Our presence at team events outside of the weight room demonstrates that we are sincerely interested in how the teams perform outside of the weight room, that we are another member of the coaching staff as opposed to a separate, stand-alone entity, and that we do have interests that extend beyond lifting or conditioning. We become more relatable to the student-athlete with the hopes this will transfer to buy-in and greater engagement from the student-athlete.
TASK #5: Include and educate the student-athletes
When working with the student-athletes, we need to remember two important things: 1) The student-athlete is the one completing the sessions we program, and 2) every student-athlete will respond differently to a training plan. Educating and including the student-athlete (beyond just proper technique for performing the exercises) by explaining the specific goals for a training cycle and asking for feedback regarding the program is helpful to us as coaches, and it also motivates the student-athletes to more intensely engage in their training and take ownership of their training. Further engaging the student-athletes in a training session may reveal some unanticipated responses to our program designs, and will open the door for greater communication with the student-athletes, while also increasing their awareness of how training impacts performance.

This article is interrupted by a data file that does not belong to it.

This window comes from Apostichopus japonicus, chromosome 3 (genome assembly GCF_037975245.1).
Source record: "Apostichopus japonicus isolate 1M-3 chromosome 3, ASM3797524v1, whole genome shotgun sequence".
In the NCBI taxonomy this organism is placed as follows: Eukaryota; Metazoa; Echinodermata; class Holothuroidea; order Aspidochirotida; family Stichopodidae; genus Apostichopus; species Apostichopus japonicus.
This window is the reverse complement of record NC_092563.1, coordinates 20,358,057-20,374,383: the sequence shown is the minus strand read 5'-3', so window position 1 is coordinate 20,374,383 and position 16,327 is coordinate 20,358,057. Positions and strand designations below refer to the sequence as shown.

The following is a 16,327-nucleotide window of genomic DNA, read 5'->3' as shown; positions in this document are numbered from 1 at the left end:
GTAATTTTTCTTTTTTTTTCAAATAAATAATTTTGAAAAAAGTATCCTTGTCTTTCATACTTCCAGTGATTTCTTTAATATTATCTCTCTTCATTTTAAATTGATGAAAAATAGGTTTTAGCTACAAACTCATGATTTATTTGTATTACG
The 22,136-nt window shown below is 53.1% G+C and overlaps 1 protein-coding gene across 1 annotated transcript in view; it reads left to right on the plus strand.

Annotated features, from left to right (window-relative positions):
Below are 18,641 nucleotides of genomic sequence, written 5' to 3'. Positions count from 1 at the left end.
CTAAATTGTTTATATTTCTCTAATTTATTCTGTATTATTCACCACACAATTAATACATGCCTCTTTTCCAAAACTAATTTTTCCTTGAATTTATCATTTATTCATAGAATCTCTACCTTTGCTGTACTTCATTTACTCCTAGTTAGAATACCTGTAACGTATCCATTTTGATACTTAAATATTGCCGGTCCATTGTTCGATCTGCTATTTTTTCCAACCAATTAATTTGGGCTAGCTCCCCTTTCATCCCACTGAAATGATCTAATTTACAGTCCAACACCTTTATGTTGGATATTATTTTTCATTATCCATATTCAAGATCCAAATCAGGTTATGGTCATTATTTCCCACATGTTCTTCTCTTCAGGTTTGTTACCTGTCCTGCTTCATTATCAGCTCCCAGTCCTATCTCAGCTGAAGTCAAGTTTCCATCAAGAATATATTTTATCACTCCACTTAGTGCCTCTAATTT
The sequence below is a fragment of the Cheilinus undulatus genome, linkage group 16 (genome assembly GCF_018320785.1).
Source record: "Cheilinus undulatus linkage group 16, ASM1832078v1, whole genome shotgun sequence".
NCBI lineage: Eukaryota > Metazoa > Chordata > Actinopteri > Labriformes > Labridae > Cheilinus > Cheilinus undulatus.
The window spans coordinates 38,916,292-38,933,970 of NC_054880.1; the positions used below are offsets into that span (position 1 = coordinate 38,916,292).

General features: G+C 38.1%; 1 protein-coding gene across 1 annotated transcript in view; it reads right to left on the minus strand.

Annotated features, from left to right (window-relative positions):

Once we have their feedback, we must make sure to acknowledge that we have heard and understand what the student-athletes said, and that we are actively seeking ways to incorporate their feedback when appropriate. Is there something a number of the student-athletes thought was not beneficial or even detrimental to performance? Do they have suggestions of how modifying an exercise may make it more applicable to their sport? Do the student-athletes notice that they are working a specific muscle group in practice that is not covered in the weight room? Do they feel certain exercises have more carry-over? These are all questions we can use to pull some feedback from our student-athletes. \
As coaches, part of our job is educating these student-athletes, but we cannot forget that some of the most impactful lessons are those discovered by the student-athletes themselves. We can promote this through posing certain questions that have the student-athletes monitor personal progress, and have them report findings back to us. Do they feel they have put in 100% during this training cycle? In which areas have they seen the greatest improvements? What areas of weakness could they work to strengthen? Do they feel they could have performed better had they more fully committed to training? In asking questions like this, we can help the student-athletes to be accountable to themselves and teammates.